Easy Steps to Becoming a (Better) Value Investor: Part 4


Part 1 of this article, margin of safety, is available here. Click here for Part 2, "1,000 Rocks," and here for Part 3, "Conviction."

An oft-cited tenant of value investing is discovering the undiscovered and uncovering the covered. Well, with many of the large-cap stocks out there today, it's pretty hard to discover something the legions of analysts haven't. That's not to say it's impossible, but why make your job harder than it needs to be?

Small- and micro-cap stocks offer investors greater return potential than many of their larger counterparts while in some cases offering less risk -- contrary to popular belief. Critics will say the volatility and liquidity issues facing small and micro caps keep investors away. But you aren't a multibillion-dollar hedge fund with large liquidity needs and investors to soothe; you are the individual investor who can profit in the nooks and crannies unreachable by the big boys.

The stats
Don't believe me that small caps outperform? As shown in a report by value research and investment group Royce Funds, $10,000 put into the CRSP 6-10 (an index of the bottom half of market caps in the NYSE) in the year 1926 would today be worth nearly $100.4 million, versus $23.4 million in the S&P 500 (not counting dividends). To bring those numbers down to earth while also illustrating the power of compounding returns, the CRSP 6-10 earned an annualized return of 11.3% versus the S&P 500's return of 9.5%.

Now, investing from 1926 to today is just a tad longer than most of our investment horizons. And when you look at the big bull markets, such as the '80s and '90s, the large caps do tend to outperform. Here I will make an improvement on a statement I made in a previous edition of this series: "One should aim to keep up with the S&P 500 in bull markets and to lose less than the S&P 500 in bear markets." This goes back to our previous lesson on the importance of capital preservation and also addresses the relative strength of the S&P during up times.

If you are investing mainly in the S&P 500, you can expect to enjoy those juicy returns in the easy years, but you will also suffer from the downturns -- unless you have exposure elsewhere (hint: it rhymes with "mall raps").

Mall raps
OK, so small caps are great. Now what?

Let's take a look at a small cap I have been interested in lately: Vonage (NYS: VG) . As opposed to many no-name small and micro caps, Vonage is a company most of us know because of its aggressive advertising campaigns. The $518 million company offers voice-over-IP services to the United States and abroad. In 2006 it was a hot, typically overvalued IPO that came out of the gates around $17 per share and slid straight down to hit a low of $0.33 in 2009. It currently trades around $2.20 per share.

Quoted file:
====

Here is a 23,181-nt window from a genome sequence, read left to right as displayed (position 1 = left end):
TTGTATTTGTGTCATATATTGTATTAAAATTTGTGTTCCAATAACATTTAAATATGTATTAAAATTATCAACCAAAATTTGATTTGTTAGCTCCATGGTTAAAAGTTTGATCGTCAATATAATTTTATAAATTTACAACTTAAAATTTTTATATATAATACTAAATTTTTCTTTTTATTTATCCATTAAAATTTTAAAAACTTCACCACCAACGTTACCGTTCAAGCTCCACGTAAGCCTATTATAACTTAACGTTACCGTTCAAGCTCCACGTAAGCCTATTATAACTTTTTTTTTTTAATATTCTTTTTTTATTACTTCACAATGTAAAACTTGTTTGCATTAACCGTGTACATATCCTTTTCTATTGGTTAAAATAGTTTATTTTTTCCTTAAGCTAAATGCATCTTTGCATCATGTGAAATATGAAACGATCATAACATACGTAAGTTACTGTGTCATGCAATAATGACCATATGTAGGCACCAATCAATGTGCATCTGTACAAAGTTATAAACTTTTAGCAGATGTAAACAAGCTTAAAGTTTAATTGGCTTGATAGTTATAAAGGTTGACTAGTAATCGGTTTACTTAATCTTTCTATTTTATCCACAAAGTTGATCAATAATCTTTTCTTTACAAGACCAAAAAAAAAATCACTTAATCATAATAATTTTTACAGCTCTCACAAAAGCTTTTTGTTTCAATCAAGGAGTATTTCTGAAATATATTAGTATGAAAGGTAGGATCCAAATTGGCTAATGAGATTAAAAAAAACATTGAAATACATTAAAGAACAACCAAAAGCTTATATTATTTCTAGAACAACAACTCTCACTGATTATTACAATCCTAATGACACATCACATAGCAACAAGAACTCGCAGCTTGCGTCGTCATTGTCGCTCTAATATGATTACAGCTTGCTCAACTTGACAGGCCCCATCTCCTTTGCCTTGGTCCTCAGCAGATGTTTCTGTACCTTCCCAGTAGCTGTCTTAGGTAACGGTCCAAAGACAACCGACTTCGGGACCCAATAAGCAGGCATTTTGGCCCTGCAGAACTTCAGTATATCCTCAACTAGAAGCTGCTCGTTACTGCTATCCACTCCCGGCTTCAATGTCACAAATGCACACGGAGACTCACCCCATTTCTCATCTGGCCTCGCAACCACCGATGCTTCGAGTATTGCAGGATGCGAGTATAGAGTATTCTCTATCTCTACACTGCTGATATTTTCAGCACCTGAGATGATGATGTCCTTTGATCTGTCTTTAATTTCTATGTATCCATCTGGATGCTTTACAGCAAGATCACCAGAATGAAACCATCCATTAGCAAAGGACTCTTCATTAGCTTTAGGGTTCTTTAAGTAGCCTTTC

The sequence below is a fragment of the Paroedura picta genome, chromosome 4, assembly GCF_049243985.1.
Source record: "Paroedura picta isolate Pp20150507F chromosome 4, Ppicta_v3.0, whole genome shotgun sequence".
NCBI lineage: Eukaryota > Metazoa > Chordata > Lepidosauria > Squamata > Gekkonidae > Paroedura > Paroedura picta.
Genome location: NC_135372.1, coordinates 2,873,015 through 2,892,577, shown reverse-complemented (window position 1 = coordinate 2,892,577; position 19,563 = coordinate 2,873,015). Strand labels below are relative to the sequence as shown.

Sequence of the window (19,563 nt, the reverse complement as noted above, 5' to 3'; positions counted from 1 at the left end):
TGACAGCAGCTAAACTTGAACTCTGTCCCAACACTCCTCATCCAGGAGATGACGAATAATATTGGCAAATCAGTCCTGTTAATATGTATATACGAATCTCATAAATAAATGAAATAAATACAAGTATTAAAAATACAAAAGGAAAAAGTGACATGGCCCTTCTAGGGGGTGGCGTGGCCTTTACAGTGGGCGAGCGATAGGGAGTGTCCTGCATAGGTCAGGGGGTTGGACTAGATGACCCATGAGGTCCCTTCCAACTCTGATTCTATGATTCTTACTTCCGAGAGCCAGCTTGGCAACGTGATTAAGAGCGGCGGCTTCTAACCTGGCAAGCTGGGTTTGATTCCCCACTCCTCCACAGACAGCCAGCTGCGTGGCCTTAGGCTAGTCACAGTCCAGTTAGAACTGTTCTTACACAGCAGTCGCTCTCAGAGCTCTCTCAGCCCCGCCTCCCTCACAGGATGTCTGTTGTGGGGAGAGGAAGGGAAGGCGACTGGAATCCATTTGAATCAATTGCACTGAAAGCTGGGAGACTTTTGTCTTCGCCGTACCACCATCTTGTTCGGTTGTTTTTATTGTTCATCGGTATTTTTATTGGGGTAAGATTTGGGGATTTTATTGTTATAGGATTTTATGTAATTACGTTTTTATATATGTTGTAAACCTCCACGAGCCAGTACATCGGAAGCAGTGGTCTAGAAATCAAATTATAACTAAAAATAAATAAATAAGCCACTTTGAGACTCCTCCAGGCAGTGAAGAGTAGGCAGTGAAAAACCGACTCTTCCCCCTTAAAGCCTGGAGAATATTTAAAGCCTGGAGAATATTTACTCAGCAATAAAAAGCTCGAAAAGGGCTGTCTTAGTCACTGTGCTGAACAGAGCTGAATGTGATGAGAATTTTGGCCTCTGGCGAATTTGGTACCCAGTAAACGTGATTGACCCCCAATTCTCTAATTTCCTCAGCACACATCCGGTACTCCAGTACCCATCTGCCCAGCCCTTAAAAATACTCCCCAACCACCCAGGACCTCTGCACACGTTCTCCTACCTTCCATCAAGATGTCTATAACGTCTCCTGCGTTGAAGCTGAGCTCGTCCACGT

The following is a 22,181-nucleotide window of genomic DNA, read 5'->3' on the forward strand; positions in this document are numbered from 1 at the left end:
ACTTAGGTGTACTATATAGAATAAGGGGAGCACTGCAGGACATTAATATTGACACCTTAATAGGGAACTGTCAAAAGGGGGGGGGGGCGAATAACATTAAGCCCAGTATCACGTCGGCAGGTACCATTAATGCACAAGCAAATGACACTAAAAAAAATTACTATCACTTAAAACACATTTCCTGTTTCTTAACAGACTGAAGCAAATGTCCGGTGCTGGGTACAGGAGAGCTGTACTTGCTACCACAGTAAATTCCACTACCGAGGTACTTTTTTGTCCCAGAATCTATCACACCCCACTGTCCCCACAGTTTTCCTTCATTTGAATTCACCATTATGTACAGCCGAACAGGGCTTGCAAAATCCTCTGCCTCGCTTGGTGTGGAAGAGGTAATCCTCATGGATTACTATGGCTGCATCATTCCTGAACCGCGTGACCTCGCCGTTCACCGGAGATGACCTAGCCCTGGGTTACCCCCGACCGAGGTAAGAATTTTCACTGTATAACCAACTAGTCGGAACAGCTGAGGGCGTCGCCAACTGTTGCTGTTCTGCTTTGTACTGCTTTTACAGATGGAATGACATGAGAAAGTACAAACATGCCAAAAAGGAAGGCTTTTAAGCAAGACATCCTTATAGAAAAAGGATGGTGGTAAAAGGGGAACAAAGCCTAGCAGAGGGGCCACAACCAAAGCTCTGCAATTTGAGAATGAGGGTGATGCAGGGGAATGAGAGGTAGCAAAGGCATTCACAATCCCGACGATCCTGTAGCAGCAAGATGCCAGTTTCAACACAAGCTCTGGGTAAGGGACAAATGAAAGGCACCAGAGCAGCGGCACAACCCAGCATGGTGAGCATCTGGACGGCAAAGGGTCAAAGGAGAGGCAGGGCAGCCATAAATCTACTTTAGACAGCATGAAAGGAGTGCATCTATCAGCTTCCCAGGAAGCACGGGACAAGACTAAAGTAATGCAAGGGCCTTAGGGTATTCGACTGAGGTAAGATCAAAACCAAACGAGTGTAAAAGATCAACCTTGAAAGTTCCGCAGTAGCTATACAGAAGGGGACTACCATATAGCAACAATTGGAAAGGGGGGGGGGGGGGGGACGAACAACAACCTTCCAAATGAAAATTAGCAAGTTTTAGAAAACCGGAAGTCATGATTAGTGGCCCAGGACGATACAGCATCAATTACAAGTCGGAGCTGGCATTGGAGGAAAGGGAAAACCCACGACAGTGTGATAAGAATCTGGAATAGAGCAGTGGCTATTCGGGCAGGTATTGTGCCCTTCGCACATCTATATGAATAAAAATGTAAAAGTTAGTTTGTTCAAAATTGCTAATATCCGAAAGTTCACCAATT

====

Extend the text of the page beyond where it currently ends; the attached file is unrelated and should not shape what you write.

Vonage was billed as the next big thing in telecom and, needless to say, didn't live up to the hype. Microsoft's (NAS: MSFT) Skype was a buzzkill for the company, offering a similar product at a better price -- for free. Internet phone customers swarmed Skype and similar services instead of paying for Vonage's cheap but not-cheap-enough service. The market reflects a certain lack of confidence in the company: It trades at 1.77 times its trailing 12-month earnings. In the meantime, the company has paid down its long-term debt to nearly nothing and trades at about six times cash flow.

The market doesn't care too much about Vonage these days, because the hype is over, people are uninterested, and the tech investors are looking for the next big thing. But small-cap value chasers may notice that what keeps Vonage from really pulling ahead in earnings is its advertising spending. Without the massive ad campaigns, Vonage would be raking in the cash and trading at nearly 2.5 times cash flow -- which is incredibly cheap.

There are two options for the company with regard to the ad-spending situation. The campaigns could pay off, and usage could go up -- an obvious boom for the income statement. Alternatively, the ad spending could be nixed. This would slow business way down over time, but it would free up an enormous amount of cash in the short term -- giving investors a more profitable business for a couple years and thus an opportunity to earn large returns.

This isn't high-level analysis, folks. You don't need a physics degree from Harvard to uncover this situation. I saw the extremely low P/E, took a look at the fundamentals, saw that the founder owned 20% of the company, and started asking why.

Small and micro caps are great places to do your value research, as they attract lower valuations due to the market's typically cold treatment of small companies. Don't be intimidated if you haven't heard of the company. If it's in an industry you're familiar with, you already know how to rate the business; just treat it like any other.

The value world, though, has interests other than small caps. For a look at some larger companies that the smartest value investors are buying, take a look at this special free report.

The article Easy Steps to Becoming a (Better) Value Investor: Part 4 originally appeared on Fool.com.

Fool contributor Michael Lewis owns none of the stocks mentioned above. You can follow him on Twitter @MikeyLewy. The Motley Fool owns shares of Microsoft. Motley Fool newsletter services have recommended buying shares of Microsoft. Motley Fool newsletter services have recommended creating a synthetic covered call position in Microsoft. The Motley Fool has a disclosure policy.We Fools may not all hold the same opinions, but we all believe that considering a diverse range of insights makes us better investors. Try any of our Foolish newsletter services free for 30 days.

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